Helpful aggregation operations, such as calculating averages, sums, percentiles, minimum/maximum, and counts are available in Cypher. You may find many of these have similar syntax to other query language operations, but Cypher does work slightly differently with aggregation.
In Cypher, you do not need to specify a grouping key. It implicitly groups by a non-aggregate field in the return clause. This might seem much easier than more verbose syntax in other languages, but opinions may vary.
Sometimes you only need to return a count of the results found in the database, rather than returning the objects themselves.
count() function in Cypher allows you to count the number of occurences of entities, relationships, or results returned.
There are two different ways you can count return results from your query.
The first is by using
count(n) to count the number of occurences of
n and does not include
You can specify nodes, relationships, or properties within the parentheses for Cypher to count.
The second way to count results is with
count(*), which counts the number of result rows returned (including those with
In our data set, some of our
Person nodes have a Twitter handle, but others do not.
If we run the first example query below, you will see that we have the
null for the other five people.
The second and third queries show how to use the different count options.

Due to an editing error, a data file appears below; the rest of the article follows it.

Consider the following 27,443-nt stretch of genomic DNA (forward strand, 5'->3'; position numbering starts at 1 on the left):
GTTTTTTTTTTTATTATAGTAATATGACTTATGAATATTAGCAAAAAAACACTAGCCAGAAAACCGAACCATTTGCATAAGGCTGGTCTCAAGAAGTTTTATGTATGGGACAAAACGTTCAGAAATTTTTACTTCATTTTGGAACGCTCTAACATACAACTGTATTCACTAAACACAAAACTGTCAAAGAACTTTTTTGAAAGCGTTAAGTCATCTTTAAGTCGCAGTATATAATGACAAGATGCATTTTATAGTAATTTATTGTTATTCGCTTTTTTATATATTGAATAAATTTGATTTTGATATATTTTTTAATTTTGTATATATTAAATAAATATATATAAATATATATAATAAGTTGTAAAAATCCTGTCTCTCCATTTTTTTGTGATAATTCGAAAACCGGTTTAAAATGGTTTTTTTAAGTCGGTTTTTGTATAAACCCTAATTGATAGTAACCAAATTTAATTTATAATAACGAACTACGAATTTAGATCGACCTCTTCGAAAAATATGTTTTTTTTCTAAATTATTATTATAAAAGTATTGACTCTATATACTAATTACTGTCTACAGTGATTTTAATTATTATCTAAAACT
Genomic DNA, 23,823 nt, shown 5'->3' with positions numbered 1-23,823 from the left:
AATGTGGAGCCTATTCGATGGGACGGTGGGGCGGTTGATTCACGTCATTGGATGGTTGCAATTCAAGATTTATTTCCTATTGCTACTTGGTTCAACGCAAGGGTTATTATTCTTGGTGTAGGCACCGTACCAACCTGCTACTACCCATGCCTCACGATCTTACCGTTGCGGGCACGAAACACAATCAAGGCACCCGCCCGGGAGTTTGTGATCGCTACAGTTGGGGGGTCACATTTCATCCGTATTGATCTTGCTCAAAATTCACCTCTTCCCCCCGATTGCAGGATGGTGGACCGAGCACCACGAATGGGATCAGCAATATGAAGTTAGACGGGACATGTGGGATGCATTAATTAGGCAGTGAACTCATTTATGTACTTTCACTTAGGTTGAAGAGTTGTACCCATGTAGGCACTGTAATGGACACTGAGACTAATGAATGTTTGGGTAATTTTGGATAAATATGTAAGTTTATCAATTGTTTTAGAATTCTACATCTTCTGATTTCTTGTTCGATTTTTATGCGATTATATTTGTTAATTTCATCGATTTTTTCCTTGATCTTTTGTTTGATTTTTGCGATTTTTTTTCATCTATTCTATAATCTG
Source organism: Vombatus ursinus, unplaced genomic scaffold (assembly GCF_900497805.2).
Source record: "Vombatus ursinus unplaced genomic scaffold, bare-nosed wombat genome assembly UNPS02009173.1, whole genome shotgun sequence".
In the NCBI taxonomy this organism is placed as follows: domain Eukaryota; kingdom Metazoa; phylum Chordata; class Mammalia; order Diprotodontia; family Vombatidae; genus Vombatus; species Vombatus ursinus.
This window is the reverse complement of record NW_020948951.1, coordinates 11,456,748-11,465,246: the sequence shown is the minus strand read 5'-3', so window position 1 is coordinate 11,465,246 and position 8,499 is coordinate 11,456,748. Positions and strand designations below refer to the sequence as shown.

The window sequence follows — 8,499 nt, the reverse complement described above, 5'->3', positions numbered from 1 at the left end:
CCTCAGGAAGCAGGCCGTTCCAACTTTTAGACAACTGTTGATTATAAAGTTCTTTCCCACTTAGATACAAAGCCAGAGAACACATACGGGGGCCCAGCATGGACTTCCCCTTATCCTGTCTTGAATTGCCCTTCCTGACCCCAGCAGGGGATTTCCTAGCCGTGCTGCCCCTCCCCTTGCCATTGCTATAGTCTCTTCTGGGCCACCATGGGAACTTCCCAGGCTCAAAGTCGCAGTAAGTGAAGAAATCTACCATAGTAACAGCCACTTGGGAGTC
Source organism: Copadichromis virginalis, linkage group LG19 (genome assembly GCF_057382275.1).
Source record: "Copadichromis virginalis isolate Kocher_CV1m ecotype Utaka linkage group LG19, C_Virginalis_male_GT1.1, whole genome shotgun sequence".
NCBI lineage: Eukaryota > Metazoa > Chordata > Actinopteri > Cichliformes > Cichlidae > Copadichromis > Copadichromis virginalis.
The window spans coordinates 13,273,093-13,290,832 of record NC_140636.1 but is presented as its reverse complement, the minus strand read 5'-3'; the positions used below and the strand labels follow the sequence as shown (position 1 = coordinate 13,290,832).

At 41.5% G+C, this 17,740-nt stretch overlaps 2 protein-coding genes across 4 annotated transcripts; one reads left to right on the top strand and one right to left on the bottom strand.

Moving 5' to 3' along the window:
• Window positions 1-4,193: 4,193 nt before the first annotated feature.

//Query1: see the list of Twitter handle values for Person nodes MATCH (p:Person) RETURN p.twitter //Query2: count on the Person nodes (does not include null values) MATCH (p:Person) RETURN count(p.twitter) //Query3: count on the Person nodes MATCH (p:Person) RETURN count(*)
collect() function in Cypher gives you the capability to aggregate values into a list.
You can use this to group a set of values based on a particular starting node, relationship, property.
For instance, if we listed each person in our example data with each of their friends (see the Cypher below), you would see duplicate names in the left column because each
Person might have multiple friends, and you need a result for each relationship from the starting person.
To aggregate all of a person’s friends by the starting person, you can use
This will group the friend values by the non-aggregate field (in our case,
MATCH (p:Person)-[:IS_FRIENDS_WITH]->(friend:Person) RETURN p.name, collect(friend.name) AS friend
If you have a list of values, you can also find the number of items in that list or calculate the size of an expression using the
The examples below return the number of items or patterns found.
//Query5: find number of items in collected list MATCH (p:Person)-[:IS_FRIENDS_WITH]->(friend:Person) RETURN p.name, size(collect(friend.name)) AS numberOfFriends //Query6: find number of friends who have other friends MATCH (p:Person)-[:IS_FRIENDS_WITH]->(friend:Person) WHERE size((friend)-[:IS_FRIENDS_WITH]-(:Person)) > 1 RETURN p.name, collect(friend.name) AS friends, size((friend)-[:IS_FRIENDS_WITH]-(:Person)) AS numberOfFoFs
This is a companion discussion topic for the original entry at https://neo4j.com/developer/cypher/aggregation-returns-functions/